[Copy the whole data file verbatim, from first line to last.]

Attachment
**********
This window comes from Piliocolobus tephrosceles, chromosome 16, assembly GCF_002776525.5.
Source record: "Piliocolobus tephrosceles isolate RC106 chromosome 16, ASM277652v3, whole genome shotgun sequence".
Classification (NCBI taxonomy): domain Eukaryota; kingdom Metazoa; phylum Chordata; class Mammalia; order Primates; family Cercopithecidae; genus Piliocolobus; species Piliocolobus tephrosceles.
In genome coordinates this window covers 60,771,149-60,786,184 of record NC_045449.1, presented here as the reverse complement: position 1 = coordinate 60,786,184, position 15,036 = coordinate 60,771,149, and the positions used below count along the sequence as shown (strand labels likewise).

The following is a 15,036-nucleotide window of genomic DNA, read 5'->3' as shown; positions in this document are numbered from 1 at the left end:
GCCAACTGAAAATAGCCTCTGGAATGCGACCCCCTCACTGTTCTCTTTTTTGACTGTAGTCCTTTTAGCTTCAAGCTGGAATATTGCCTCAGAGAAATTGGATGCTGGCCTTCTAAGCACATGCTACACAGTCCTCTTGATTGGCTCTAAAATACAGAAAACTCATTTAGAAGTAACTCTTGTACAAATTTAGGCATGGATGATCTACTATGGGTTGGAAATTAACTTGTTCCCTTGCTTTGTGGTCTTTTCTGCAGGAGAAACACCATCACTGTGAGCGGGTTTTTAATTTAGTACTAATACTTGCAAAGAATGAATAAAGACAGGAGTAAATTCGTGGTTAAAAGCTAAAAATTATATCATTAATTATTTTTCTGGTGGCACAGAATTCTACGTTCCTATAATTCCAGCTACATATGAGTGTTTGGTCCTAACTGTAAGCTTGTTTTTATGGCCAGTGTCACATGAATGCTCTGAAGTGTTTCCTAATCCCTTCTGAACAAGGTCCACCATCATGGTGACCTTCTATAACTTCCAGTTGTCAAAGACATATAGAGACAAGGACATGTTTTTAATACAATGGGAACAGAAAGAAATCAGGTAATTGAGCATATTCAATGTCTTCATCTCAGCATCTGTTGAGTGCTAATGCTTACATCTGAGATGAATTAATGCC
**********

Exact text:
This window comes from Piliocolobus tephrosceles, chromosome 16, assembly GCF_002776525.5.
Source record: "Piliocolobus tephrosceles isolate RC106 chromosome 16, ASM277652v3, whole genome shotgun sequence".
Classification (NCBI taxonomy): domain Eukaryota; kingdom Metazoa; phylum Chordata; class Mammalia; order Primates; family Cercopithecidae; genus Piliocolobus; species Piliocolobus tephrosceles.
In genome coordinates this window covers 60,771,149-60,786,184 of record NC_045449.1, presented here as the reverse complement: position 1 = coordinate 60,786,184, position 15,036 = coordinate 60,771,149, and the positions used below count along the sequence as shown (strand labels likewise).

The following is a 15,036-nucleotide window of genomic DNA, read 5'->3' as shown; positions in this document are numbered from 1 at the left end:
GCCAACTGAAAATAGCCTCTGGAATGCGACCCCCTCACTGTTCTCTTTTTTGACTGTAGTCCTTTTAGCTTCAAGCTGGAATATTGCCTCAGAGAAATTGGATGCTGGCCTTCTAAGCACATGCTACACAGTCCTCTTGATTGGCTCTAAAATACAGAAAACTCATTTAGAAGTAACTCTTGTACAAATTTAGGCATGGATGATCTACTATGGGTTGGAAATTAACTTGTTCCCTTGCTTTGTGGTCTTTTCTGCAGGAGAAACACCATCACTGTGAGCGGGTTTTTAATTTAGTACTAATACTTGCAAAGAATGAATAAAGACAGGAGTAAATTCGTGGTTAAAAGCTAAAAATTATATCATTAATTATTTTTCTGGTGGCACAGAATTCTACGTTCCTATAATTCCAGCTACATATGAGTGTTTGGTCCTAACTGTAAGCTTGTTTTTATGGCCAGTGTCACATGAATGCTCTGAAGTGTTTCCTAATCCCTTCTGAACAAGGTCCACCATCATGGTGACCTTCTATAACTTCCAGTTGTCAAAGACATATAGAGACAAGGACATGTTTTTAATACAATGGGAACAGAAAGAAATCAGGTAATTGAGCATATTCAATGTCTTCATCTCAGCATCTGTTGAGTGCTAATGCTTACATCTGAGATGAATTAATGCC